The Colony Cocktail is Drink of the Day today. It’s all in honor of Repeal Day, a momentous date for any drinker. You see, on December 5, 1933 the 21st Amendment to the Constitution of the United States was ratified. Suddenly Prohibition was nothing more than a bad memory. The Volstead Act became moot and the feds started collecting alcohol taxes instead of confiscating booze.
1933 was also a good time to resume drinking. The Great Depression was in full swing and fascism was emerging in Europe. Roosevelt had plenty to worry about and he was right to say “what America needs now is a drink.”
A good Repeal Day cocktail is essential and you may recall it was the Bee’s Knees last year. Today we fill the slot with the Colony cocktail, another appropriate repeal day drink.
The Colony Restaurant
Before we get to the Colony cocktail a little background on the restaurant is in order. It was located in Manhattan at the corner of East 61st St. and Madison Ave., and was revered for almost 50 years before it finally closed in 1971.
In 1922 the restaurant was purchased from its original owner by three employees. The gambling club upstairs set a tone, and Prohibition was in full swing. Gangsters joined and dined with their molls, wealthy men brought their mistresses. A generally shady atmosphere prevailed.
The Colony’s reputation improved when high society types began to step inside, but it remained a den of impropriety throughout Prohibition. Jimmy Walker, New York’s “Nighttime Mayor,” was a regular customer. So regular, in fact, that he reversed 61st street’s one-way direction when the restaurant’s front door was relocated around the corner. That let him get there faster.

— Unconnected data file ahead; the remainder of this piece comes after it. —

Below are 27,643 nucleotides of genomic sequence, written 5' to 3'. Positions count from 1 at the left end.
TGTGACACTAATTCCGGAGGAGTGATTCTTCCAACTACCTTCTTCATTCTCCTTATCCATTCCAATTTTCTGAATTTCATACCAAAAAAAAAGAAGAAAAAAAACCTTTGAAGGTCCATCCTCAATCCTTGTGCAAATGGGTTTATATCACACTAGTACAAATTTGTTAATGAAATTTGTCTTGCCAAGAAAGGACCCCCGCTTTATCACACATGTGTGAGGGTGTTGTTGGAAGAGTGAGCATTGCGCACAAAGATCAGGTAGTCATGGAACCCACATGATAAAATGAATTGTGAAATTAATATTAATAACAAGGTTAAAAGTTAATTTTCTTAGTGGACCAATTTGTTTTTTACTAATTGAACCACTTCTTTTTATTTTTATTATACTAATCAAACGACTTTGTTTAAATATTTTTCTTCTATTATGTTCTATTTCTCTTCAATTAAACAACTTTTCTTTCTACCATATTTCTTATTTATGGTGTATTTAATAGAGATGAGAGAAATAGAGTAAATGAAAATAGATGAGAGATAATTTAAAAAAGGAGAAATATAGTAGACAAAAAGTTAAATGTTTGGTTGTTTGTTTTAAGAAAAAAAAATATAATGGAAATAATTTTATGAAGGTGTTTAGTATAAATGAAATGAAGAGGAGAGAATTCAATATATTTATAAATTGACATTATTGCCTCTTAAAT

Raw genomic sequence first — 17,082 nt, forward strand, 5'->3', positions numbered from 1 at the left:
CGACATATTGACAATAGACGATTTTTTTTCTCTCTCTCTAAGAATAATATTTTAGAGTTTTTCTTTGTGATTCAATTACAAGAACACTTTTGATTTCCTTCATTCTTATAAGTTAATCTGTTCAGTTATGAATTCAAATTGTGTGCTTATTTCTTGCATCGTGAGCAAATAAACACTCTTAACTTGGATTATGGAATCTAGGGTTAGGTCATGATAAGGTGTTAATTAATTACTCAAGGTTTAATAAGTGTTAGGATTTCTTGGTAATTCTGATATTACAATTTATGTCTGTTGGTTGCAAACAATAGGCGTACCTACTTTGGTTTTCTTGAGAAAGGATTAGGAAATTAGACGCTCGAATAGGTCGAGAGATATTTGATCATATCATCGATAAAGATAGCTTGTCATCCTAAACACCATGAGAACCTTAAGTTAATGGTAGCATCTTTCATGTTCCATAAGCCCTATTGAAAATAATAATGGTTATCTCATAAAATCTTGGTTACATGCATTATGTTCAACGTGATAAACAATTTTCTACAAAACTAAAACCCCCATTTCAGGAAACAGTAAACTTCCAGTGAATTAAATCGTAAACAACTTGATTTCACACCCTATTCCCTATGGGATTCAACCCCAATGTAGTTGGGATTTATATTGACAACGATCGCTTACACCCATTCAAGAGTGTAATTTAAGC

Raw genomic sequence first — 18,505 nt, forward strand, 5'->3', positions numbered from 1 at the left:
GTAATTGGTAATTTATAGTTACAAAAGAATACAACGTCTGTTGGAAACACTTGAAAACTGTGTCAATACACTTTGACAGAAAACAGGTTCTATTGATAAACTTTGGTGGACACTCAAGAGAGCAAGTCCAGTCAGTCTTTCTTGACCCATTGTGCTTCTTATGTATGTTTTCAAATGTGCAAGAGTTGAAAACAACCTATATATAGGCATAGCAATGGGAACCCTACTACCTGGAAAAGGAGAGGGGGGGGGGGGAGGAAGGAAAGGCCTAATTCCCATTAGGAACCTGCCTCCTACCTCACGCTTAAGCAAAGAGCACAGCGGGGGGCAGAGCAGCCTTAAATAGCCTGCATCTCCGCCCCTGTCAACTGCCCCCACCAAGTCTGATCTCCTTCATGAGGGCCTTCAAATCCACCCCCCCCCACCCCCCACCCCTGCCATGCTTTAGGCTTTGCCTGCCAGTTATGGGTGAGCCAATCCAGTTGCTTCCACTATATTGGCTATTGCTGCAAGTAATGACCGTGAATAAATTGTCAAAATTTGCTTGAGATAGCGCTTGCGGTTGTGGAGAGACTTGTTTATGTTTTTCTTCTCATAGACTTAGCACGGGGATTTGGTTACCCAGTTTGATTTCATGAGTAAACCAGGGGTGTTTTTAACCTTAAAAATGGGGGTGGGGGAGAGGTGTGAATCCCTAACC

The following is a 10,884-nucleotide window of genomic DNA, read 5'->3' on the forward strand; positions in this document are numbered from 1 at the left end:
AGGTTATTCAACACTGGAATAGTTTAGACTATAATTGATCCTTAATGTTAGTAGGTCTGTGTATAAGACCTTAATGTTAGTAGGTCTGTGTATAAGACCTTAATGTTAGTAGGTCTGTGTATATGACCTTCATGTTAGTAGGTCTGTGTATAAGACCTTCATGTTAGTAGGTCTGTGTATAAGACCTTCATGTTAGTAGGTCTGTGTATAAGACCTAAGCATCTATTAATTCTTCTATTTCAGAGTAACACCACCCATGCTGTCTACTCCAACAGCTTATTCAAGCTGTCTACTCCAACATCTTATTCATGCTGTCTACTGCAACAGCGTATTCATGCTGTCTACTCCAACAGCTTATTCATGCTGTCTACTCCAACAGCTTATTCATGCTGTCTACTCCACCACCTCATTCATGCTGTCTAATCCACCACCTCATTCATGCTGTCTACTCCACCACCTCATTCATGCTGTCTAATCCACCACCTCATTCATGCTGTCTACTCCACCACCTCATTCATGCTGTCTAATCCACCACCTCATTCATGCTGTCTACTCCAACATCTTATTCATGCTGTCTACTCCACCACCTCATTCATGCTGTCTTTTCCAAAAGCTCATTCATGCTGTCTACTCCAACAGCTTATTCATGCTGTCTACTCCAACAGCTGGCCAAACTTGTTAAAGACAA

During Prohibition the mayor also ensured that the place would not be raided. He was there one night when federal agents raided the place. An old article in Vanity Fair reports that he told them “Gentlemen, don’t ever come back here again. This is my favorite restaurant.” Walker presumably then told one of the owners, “From now on I want to drink my whiskey out of a glass, not a cup.”
The Colony didn’t rely solely on the mayor’s influence. They always kept the booze in the service elevator. If federal agents showed up the liquor would quickly disappear to a higher floor.
The Colony Cocktail
Any place like the Colony restaurant needs a house drink on the masthead. The Colony cocktail was the natural result and was consumed with vigor. It makes good use of grapefruit and Maraschino flavors to mask unpleasant bathtub gin and translates well to modern times.
Who invented it is a bit unclear, but the recipe is often attributed to Marco Hattem, a bartender there at the time. Either way, any place operating openly with a well-regarded bar during Prohibition deserves a place of honor in these pages.
- Nick and Nora or coupe glass
- Add ingredients to your trusty cocktail shaker.
- Add ice and shake until frosty cold.
- Strain into pre-chilled cocktail glass.
- Be glad Prohibition ended.